We have basically two types of illusions, the first of them is randomness. Many things happen randomly – and not due to a particular reason investigated by researches. For instance: maybe it wasn’t that specific medication which improved the patient, he was already improving. But that becomes an illusion, especially within an extremely small sample: the smaller the sample, the larger the effect posed by randomness. Most literature works are small, and the scientific milieu of these small works is a factory is random-related illusions. A valid work must have ‘statistic power’, which is the ability to detect a phenomenon if it is true, if it exists. I want to prove a hypothesis, therefore my work needs to have a percentage (around 80 percent) of statistical power in order to be considered scientifically integer. However, the average among these small works published in the literature is around 20 percent.

 

And what is the effect of researches in the health area of the second type of illusion, bias?

Bias is when we tend to see certain things. For example, if I am in a study for a pain treatment, and someone gives me a medication. The patient will feel the placebo effect. If then you do not “blind” the study (“blinding” means making the patient not aware if he is taking the medication or the placebo), he might present an improvement which is not caused by the remedy, but by the placebo effect. And that is not a random event, since it happens systematically, it is a trend. And the one doing the investigation should also be blinded, because he may also unconsciously interpret that the patient improved after finding out that he is on the medication.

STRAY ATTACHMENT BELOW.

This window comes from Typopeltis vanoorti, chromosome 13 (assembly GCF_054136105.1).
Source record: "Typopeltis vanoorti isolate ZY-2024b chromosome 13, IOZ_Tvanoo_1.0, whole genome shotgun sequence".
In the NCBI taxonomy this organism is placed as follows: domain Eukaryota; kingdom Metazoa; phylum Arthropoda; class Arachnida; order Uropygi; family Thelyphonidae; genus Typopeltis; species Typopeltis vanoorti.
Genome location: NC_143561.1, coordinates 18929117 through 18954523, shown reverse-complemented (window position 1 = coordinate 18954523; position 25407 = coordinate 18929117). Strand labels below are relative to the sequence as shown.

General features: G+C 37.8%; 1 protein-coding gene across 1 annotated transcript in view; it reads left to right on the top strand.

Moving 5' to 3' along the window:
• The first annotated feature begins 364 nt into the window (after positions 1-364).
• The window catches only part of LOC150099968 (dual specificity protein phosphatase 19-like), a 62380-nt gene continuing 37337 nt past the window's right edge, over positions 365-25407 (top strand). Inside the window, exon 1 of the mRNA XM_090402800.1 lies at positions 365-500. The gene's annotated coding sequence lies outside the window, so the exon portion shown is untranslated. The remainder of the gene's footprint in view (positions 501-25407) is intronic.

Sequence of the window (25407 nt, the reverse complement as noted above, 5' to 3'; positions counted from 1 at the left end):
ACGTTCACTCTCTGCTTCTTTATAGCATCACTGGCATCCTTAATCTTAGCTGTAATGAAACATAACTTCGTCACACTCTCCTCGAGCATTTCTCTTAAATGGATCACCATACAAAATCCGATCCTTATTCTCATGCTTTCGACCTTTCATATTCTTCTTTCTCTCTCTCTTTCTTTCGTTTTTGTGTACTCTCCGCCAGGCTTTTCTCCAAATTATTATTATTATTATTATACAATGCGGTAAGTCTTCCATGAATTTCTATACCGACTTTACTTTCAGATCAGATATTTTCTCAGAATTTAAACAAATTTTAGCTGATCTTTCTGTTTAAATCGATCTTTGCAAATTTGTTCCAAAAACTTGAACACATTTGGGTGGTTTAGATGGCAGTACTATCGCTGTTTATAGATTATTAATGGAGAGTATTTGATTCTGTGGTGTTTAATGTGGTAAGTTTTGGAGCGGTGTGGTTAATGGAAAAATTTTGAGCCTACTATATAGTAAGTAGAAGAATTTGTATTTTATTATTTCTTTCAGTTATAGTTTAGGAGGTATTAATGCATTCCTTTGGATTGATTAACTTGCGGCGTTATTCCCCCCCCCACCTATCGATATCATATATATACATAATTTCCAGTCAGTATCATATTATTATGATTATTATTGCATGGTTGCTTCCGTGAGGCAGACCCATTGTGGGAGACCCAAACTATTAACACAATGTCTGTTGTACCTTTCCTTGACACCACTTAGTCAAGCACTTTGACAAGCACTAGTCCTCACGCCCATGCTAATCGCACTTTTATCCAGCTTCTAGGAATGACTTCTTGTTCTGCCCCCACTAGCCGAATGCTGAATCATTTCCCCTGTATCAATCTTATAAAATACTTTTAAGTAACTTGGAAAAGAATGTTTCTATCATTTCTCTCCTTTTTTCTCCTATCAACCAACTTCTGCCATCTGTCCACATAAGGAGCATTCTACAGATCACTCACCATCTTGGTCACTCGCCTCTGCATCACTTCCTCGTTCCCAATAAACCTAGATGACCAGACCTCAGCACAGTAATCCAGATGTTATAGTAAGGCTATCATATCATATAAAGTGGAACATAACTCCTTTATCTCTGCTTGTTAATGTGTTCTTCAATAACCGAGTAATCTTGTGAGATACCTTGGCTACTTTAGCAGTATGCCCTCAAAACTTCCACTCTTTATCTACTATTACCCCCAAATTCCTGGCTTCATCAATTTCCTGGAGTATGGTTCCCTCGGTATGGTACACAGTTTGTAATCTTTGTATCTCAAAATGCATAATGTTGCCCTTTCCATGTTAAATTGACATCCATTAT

There is also the confusion bias: if I compare spiritualized people with non-spiritualized people, the mortality rate of spiritualized people from cardiovascular diseases is lower than that among non-spiritualized people. But we are not able to find out if this spiritualization is what affects this mortality rate, or if spiritualized people have habits, which we call confusion habits, that might interfere with the results. For instance, spiritualized people tend to have a less likelihood of being alcoholics, of smoking, and all this may interfere with the results. So everything must be taken into account.

 

And what are the levels of evidence in the studies?

Does the study have a high level of evidence or not? Everything which hasn’t a high level of evidence has a high risk of being a fake positive or fake negative study. A high-level study is a confirmatory study, one which I read and that conduct may influence me, one which I might turn into an idea to be used.

 

Studies which are not randomized should not even be considered?